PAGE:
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Court Considers Whether Power Plants Should Pay For Greenhouse Gas Emissions

PA Judicial Center

The Pennsylvania Supreme Court heard arguments on Wednesday on whether a governor can force power plant owners to pay for their greenhouse gas emissions, or whether he first needed approval from the Legislature.

At stake is the Commonwealth’s effort to become the first major fossil fuel state to adopt a carbon pricing policy.

The state’s highest court will make the determination if a lower court was right to halt Pennsylvania’s participation in the Regional Greenhouse Gas Initiative (RGGI) – a multi-state consortium that Gov. Josh Shapiro indicates that he does not support in its current form. RGGI imposes a price and declining cap on carbon dioxide emissions from power plants.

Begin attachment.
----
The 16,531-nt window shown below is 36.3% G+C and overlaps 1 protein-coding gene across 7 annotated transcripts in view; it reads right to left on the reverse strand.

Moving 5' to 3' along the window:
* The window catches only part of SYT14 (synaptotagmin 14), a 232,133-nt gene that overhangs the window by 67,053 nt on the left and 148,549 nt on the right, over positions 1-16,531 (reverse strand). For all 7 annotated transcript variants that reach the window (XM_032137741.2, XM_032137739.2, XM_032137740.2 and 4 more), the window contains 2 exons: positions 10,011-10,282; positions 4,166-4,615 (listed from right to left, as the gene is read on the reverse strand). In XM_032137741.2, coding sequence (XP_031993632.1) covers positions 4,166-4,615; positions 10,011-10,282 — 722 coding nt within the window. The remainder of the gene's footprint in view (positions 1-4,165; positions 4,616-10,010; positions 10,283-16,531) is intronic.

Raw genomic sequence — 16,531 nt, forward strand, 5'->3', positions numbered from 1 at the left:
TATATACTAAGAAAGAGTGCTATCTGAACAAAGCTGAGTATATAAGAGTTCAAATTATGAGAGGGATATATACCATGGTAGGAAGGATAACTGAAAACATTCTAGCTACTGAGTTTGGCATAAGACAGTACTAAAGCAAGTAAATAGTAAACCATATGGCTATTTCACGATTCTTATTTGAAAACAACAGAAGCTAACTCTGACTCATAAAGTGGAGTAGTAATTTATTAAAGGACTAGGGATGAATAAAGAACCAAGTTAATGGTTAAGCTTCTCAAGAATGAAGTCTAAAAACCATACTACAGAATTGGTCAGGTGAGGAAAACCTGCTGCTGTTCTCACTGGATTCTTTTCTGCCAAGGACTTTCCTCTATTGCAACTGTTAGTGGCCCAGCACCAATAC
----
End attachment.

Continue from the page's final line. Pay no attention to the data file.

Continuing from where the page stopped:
The previous administration under former¬†Gov. Tom Wolf estimated that joining RGGI would reduce the state’s carbon dioxide emissions by 97 million tons to 225 million tons through 2030. That compares to its estimate that Pennsylvania emitted 269 million tons of carbon dioxide equivalents in 2018.

Pennsylvania would be the biggest emissions state in the consortium that includes Connecticut, Delaware, Maine, Maryland, Massachusetts, New Hampshire, New Jersey, New York, Rhode Island, Vermont, and Virginia.

It was estimated by the Natural Resources Defense Council that Pennsylvania would have raised more than $1 billion had it begun participating in RGGI in 2022.

The challenge for Shapiro, in addition to Republican opposition, is that some of the labor unions that backed the former PA Attorney General’s campaign also fought against Wolf’s effort to join RGGI.

The governor has assembled a task force to find a solution. Shapiro’s clean-energy goal is a pledge to ensure Pennsylvania uses 30 percent of its electricity from renewable power sources by 2030 – more than 20 percent greater than the current 8% in state law.





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